Just as it is vital to set boundaries in your everyday life, it’s equally important to set boundaries for yourself at work!
Practicing self-care should be the norm in all workplaces.
According to a recent survey, practicing self-care boosted confidence in 64% of people, increased productivity in 67%, and increased happiness in 71%. These are stats we shouldn’t ignore!
Self-Care In The Workplace
Recently I have made it a top priority to practice self-care in the workplace.
I’ve made these boundaries a point from the start of my employment in my current role.
When I interviewed I was firm about how I am as an employee and what I can bring to the table. But I also negotiated my salary quite well, and after starting, I made it a point not to go above and beyond with my work duties.
However, I do my work duties well, do all I’m asked, and take the initiative when necessary. It’s important to distinguish that difference.
Work hard, and do your job well, but there is no need to go above and beyond expectations unless you are getting paid to go the extra mile.
Going above and beyond is a long out-dated expectation that employers have of employees.
When you overwork yourself and have no boundaries you are bound to become overwhelmed, stressed, and burnt out. This then creates a ripple effect down a path to poor mental health, reduced confidence, and low self esteem.
The only person not having boundaries at work hurts is you. Every one else is benefitting from your stress and overwhelm; and that is simply not fair.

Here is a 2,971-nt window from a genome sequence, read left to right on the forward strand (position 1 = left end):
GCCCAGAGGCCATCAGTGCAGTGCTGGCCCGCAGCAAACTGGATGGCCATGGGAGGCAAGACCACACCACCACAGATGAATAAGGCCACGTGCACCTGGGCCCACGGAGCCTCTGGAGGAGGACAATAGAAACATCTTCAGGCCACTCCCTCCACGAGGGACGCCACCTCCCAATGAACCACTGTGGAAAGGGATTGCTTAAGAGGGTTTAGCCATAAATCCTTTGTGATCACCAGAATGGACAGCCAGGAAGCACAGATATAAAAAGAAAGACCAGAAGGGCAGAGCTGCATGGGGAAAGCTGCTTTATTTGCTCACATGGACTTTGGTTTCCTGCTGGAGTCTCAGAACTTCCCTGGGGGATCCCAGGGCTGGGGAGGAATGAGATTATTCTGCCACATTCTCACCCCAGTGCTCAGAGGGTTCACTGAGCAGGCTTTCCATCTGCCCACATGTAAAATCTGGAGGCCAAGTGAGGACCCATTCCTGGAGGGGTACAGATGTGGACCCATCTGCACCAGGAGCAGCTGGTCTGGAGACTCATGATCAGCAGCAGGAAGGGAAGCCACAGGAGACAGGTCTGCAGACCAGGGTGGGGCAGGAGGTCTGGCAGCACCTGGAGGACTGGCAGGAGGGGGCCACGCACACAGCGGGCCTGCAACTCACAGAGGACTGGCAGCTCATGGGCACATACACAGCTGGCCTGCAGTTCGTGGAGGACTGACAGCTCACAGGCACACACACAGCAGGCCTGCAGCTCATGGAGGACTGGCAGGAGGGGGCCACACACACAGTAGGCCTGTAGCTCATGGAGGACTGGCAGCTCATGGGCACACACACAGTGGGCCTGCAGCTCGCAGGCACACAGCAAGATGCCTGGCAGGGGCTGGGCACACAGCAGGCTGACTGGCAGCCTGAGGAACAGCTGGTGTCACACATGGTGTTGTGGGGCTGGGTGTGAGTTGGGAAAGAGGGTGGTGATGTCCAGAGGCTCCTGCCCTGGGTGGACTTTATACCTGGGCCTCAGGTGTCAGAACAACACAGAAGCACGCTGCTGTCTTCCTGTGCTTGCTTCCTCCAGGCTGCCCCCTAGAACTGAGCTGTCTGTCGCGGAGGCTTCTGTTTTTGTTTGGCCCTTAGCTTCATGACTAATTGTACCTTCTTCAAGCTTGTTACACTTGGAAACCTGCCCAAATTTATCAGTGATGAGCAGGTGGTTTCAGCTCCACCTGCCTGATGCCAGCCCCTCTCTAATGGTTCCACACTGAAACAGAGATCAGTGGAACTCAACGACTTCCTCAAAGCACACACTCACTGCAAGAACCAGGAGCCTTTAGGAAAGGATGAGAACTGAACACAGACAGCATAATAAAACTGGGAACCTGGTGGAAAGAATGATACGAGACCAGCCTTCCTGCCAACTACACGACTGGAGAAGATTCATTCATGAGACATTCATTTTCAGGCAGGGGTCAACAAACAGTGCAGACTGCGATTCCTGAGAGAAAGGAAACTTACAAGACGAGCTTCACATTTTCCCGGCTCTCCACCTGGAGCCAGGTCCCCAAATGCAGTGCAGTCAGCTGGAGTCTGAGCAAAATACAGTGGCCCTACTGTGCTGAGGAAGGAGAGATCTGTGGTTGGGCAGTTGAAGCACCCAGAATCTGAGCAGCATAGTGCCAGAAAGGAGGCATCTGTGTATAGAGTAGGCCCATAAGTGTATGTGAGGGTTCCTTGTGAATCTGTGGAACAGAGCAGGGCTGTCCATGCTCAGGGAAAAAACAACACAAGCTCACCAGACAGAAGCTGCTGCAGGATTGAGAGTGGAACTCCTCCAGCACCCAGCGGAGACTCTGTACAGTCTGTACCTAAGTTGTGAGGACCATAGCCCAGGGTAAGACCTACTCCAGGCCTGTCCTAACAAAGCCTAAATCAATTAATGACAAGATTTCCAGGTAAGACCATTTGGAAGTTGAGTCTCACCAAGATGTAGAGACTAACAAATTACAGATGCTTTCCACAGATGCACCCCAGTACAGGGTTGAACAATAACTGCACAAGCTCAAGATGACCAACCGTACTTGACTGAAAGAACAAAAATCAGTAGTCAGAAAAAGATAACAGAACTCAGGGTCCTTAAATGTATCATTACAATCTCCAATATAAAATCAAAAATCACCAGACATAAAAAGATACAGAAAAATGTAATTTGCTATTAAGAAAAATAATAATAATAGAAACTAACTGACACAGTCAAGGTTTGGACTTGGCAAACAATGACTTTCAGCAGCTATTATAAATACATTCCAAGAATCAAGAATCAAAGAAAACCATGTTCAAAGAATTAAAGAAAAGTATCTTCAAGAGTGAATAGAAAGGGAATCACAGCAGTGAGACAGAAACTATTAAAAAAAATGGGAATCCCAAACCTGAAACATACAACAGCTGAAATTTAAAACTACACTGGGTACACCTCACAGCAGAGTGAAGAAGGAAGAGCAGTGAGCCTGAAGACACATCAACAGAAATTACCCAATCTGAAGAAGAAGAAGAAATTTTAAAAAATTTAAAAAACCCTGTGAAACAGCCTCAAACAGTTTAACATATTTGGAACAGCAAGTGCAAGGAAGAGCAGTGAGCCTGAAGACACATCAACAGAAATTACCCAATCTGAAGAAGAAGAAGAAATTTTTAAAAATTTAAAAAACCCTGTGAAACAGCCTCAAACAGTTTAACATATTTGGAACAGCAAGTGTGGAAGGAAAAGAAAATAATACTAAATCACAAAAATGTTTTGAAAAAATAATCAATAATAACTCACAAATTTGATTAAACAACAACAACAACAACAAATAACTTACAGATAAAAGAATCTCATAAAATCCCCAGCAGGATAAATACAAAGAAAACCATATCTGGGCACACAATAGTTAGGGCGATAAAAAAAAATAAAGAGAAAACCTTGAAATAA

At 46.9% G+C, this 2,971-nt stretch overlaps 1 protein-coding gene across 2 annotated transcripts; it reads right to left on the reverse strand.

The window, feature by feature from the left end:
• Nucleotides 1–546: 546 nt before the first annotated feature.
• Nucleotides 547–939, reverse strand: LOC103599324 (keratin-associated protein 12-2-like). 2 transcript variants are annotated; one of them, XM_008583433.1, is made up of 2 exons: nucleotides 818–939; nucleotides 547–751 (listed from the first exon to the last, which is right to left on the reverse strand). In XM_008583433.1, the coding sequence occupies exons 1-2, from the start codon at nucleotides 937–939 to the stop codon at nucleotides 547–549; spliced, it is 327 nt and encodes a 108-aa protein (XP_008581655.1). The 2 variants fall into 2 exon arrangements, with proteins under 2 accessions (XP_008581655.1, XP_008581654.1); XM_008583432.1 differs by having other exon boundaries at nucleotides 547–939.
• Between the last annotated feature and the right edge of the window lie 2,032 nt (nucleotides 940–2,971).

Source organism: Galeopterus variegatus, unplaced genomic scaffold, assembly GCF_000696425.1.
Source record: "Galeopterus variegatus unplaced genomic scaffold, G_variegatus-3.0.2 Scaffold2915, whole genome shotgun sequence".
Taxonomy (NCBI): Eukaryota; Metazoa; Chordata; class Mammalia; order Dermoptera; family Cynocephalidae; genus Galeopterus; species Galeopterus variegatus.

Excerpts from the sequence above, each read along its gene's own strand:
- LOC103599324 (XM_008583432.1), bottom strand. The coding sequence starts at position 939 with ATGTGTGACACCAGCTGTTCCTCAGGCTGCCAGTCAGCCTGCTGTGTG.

If you feel stuck in a rut with being walked on at work or are struggling to enforce your personal boundaries, this article is for you. Here is more on how I practice self-care and set boundaries at work.
How I Set Boundaries At Work
I didn’t always set boundaries at work. I honestly didn’t really know how to because I was always stuck in the mindset of having to overwork myself to prove myself or to show I was exceeding expectations.
After my mental and physical health suffered greatly in my previous job, I decided that was the end of that and in my next job, I would approach everything differently.
Because of this, my outlook changed drastically and as a result, so did my behaviors.
I changed my vocabulary.
From the first day I started, I removed phrases from my vocabulary that I would regularly spew out in my previous jobs:
- Instead of saying “I’m happy to take on any extra tasks that come up.” I say: “Let me know If you would like my help with that task.”
- Instead of “I’m all done with my tasks, is there anything else I can help with?” I say: “I will make sure to get these tasks completed in a timely manner.”
- Instead of “That’s not my job.” I say: “This was not listed in my job description, however, if you would like to review my job duties, along with compensation, I’d be happy to discuss this.”
- Instead of telling someone to stay in their lane, I say “Thanks for your input, I’ll keep that in mind for the next time.”
I now limit myself with my workload and I stopped feeling guilty.
With the phrases I use above, it really helps me to be able to limit my workload in a professional manner.
When management asks me to to take on an extra task, I simply use the phrases above or I don’t put myself out there too much.
I just try to limit my workload as much as possible. In my previous jobs, I never knew how to do this. I was honestly too scared to say no. Which brings me to my next point…
I started to say “no” by establishing boundaries with coworkers.
Yep. As scary as it may seem, I started saying no to certain things.
I started by practicing in my head by reminding myself “that is not my responsibility.” And once I did that, it became easier to not only say it aloud but to enforce it aloud.
Sometimes I still get the urge to want to help out a coworker with their tasks when I see how stressed out they are.